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A STUDY OF A 17TH CENTURY UTOPIA
AND ITS INFLUENCE IN AMERICA
H. F. RUSSELL SMITH, M.A.
Fellow and Lecturer in History at St John's Colleg“, Cambridge
Reigns of Charles II. and James 11.
My attention was drawn to the ideas of Harrington when I was studying the history of toleration in the Stuart period. It appeared to me that his influence in England and in her colonies, both at his own time and since, deserved a fuller examination than it had yet received. My tenure of the Allen Scholarship in 1911 enabled me to make some researches both in England and America, which I have brought together in the following essay. I have attempted in the first place to give some account of Harrington's political ideas, describing their origin, their history, and their subsequent influence on two centuries of English political thought; in the second place, to trace a connection, which has often been surmised but never established, between Oceana and the political institutions of America ; and finally to discuss the revival of Harrington's chief theories in the constitutions of revolutionary France. In this way I hope incidentally to have given a new illustration of the connection between political theory and practice, and to have shown afresh the essential unity of the three great revolutions of modern Europe.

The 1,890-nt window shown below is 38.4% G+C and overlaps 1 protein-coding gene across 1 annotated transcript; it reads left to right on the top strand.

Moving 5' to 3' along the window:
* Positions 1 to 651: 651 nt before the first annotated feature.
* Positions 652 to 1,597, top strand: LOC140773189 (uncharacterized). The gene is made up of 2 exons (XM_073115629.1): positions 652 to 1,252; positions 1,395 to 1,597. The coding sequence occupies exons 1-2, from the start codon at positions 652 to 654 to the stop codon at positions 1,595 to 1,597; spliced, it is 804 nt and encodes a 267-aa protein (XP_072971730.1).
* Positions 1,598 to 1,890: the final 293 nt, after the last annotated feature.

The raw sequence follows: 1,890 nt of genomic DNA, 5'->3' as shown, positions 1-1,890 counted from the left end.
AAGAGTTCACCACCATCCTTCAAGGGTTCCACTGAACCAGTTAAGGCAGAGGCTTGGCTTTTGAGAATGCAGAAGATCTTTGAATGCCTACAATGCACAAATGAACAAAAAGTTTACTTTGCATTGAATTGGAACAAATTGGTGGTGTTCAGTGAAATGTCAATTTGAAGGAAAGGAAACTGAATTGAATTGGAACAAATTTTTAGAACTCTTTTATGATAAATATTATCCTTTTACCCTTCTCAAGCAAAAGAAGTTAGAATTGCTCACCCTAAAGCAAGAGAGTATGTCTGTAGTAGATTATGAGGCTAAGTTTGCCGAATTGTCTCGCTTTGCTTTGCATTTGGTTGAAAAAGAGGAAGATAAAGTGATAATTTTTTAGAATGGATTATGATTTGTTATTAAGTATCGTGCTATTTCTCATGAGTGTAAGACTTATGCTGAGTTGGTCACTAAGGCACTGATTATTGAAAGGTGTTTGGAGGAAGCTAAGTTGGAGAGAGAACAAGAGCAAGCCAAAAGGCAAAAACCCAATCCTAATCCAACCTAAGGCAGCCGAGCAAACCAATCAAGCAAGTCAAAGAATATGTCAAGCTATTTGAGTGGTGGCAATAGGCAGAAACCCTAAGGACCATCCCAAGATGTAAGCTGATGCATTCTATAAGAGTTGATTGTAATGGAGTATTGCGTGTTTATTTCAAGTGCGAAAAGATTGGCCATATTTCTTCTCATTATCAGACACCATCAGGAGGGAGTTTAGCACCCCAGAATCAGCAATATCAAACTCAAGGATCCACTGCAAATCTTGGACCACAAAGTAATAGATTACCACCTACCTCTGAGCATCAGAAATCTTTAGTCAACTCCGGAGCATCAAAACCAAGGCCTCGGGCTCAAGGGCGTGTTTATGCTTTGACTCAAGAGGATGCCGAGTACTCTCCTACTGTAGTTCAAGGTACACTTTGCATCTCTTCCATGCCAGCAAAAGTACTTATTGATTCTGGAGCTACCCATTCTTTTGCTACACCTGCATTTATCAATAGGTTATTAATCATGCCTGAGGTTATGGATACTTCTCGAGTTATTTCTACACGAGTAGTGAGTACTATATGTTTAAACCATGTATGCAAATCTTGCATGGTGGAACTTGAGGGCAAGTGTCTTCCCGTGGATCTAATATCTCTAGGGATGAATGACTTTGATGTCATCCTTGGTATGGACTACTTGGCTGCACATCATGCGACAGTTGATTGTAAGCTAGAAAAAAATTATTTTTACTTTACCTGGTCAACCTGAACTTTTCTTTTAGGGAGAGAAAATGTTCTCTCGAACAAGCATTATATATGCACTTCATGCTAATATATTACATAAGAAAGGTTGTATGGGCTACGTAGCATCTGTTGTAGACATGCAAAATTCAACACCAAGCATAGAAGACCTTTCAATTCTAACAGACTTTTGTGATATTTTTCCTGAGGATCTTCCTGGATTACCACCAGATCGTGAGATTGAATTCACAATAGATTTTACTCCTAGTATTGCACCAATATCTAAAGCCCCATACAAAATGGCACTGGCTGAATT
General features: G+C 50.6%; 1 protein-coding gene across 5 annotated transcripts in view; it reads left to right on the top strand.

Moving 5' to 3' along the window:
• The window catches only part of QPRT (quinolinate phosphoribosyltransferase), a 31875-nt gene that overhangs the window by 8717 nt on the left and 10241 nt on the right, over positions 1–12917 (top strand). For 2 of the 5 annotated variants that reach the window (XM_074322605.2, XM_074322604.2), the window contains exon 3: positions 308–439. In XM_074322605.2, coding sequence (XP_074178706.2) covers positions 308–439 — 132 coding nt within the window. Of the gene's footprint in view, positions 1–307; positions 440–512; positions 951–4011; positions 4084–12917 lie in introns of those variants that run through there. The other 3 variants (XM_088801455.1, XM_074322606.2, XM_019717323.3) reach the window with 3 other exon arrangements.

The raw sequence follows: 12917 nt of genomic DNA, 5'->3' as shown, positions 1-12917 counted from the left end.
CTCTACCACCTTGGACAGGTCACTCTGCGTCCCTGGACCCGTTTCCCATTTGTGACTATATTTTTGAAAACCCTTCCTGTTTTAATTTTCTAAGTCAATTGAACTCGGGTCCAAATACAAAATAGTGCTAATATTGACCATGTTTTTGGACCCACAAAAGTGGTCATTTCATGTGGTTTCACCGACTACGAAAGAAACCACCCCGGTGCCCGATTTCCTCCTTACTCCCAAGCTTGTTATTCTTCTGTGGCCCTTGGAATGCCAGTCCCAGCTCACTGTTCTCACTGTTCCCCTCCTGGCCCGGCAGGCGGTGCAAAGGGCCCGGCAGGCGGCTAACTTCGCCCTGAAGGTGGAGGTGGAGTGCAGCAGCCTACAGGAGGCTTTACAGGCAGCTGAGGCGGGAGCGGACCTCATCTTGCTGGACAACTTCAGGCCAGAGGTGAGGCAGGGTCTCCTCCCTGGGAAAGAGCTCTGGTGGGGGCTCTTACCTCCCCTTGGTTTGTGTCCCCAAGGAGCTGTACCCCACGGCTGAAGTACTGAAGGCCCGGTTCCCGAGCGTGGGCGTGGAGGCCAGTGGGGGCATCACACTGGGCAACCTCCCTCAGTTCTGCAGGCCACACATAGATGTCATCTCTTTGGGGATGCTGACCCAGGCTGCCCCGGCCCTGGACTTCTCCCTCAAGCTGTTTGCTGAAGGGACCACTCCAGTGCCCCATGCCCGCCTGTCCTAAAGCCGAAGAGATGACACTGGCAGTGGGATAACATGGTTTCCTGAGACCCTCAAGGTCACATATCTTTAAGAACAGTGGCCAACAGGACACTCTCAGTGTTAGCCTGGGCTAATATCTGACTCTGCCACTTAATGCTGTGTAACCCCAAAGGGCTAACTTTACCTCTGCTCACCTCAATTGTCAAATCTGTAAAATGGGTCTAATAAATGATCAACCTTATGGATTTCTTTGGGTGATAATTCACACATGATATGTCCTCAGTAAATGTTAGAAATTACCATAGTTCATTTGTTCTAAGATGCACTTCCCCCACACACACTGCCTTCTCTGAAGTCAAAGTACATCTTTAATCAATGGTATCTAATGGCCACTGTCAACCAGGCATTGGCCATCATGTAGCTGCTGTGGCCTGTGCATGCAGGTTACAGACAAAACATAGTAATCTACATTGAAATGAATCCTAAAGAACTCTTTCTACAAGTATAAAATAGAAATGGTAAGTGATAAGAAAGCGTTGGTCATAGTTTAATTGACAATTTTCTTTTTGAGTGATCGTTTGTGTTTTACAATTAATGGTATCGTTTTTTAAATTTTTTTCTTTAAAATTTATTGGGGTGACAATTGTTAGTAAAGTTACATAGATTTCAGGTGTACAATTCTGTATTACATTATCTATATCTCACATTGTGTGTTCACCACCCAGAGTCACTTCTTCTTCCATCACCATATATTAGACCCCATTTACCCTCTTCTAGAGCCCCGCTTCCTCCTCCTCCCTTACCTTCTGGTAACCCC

The authorities for a study like this are necessarily various, but they are for the most part readily accessible. The history of Harrington's public life is drawn largely from the Thomason Pamphlets in the British Museum. The contention that Grote's advocacy of the ballot was due to his study of Harrington rests on Grote's unpublished essay on Oceana,